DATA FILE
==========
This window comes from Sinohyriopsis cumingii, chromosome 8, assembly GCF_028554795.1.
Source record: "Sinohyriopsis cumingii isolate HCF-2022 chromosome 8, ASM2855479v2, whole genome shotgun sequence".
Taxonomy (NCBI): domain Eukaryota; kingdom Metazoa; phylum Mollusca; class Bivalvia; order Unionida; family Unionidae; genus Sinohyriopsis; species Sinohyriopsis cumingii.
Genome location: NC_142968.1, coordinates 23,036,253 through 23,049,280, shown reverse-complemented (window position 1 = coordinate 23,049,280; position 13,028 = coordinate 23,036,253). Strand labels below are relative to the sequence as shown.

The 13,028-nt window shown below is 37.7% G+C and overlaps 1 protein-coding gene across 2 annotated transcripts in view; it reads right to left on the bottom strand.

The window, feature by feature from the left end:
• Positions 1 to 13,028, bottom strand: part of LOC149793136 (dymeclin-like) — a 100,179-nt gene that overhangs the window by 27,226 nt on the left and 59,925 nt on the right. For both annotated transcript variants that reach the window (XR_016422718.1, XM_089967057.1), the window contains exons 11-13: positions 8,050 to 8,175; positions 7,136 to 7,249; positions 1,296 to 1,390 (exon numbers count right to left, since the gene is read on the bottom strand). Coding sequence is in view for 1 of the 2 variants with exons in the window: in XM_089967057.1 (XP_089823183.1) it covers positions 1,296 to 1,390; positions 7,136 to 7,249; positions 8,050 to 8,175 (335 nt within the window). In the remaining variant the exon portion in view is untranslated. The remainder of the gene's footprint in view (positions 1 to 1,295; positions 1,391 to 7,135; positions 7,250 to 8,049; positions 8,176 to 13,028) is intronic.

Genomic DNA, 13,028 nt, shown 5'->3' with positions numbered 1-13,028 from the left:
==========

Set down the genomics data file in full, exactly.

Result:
This window comes from Sinohyriopsis cumingii, chromosome 8, assembly GCF_028554795.1.
Source record: "Sinohyriopsis cumingii isolate HCF-2022 chromosome 8, ASM2855479v2, whole genome shotgun sequence".
Taxonomy (NCBI): domain Eukaryota; kingdom Metazoa; phylum Mollusca; class Bivalvia; order Unionida; family Unionidae; genus Sinohyriopsis; species Sinohyriopsis cumingii.
Genome location: NC_142968.1, coordinates 23,036,253 through 23,049,280, shown reverse-complemented (window position 1 = coordinate 23,049,280; position 13,028 = coordinate 23,036,253). Strand labels below are relative to the sequence as shown.

The 13,028-nt window shown below is 37.7% G+C and overlaps 1 protein-coding gene across 2 annotated transcripts in view; it reads right to left on the bottom strand.

The window, feature by feature from the left end:
• Positions 1 to 13,028, bottom strand: part of LOC149793136 (dymeclin-like) — a 100,179-nt gene that overhangs the window by 27,226 nt on the left and 59,925 nt on the right. For both annotated transcript variants that reach the window (XR_016422718.1, XM_089967057.1), the window contains exons 11-13: positions 8,050 to 8,175; positions 7,136 to 7,249; positions 1,296 to 1,390 (exon numbers count right to left, since the gene is read on the bottom strand). Coding sequence is in view for 1 of the 2 variants with exons in the window: in XM_089967057.1 (XP_089823183.1) it covers positions 1,296 to 1,390; positions 7,136 to 7,249; positions 8,050 to 8,175 (335 nt within the window). In the remaining variant the exon portion in view is untranslated. The remainder of the gene's footprint in view (positions 1 to 1,295; positions 1,391 to 7,135; positions 7,250 to 8,049; positions 8,176 to 13,028) is intronic.

Genomic DNA, 13,028 nt, shown 5'->3' with positions numbered 1-13,028 from the left: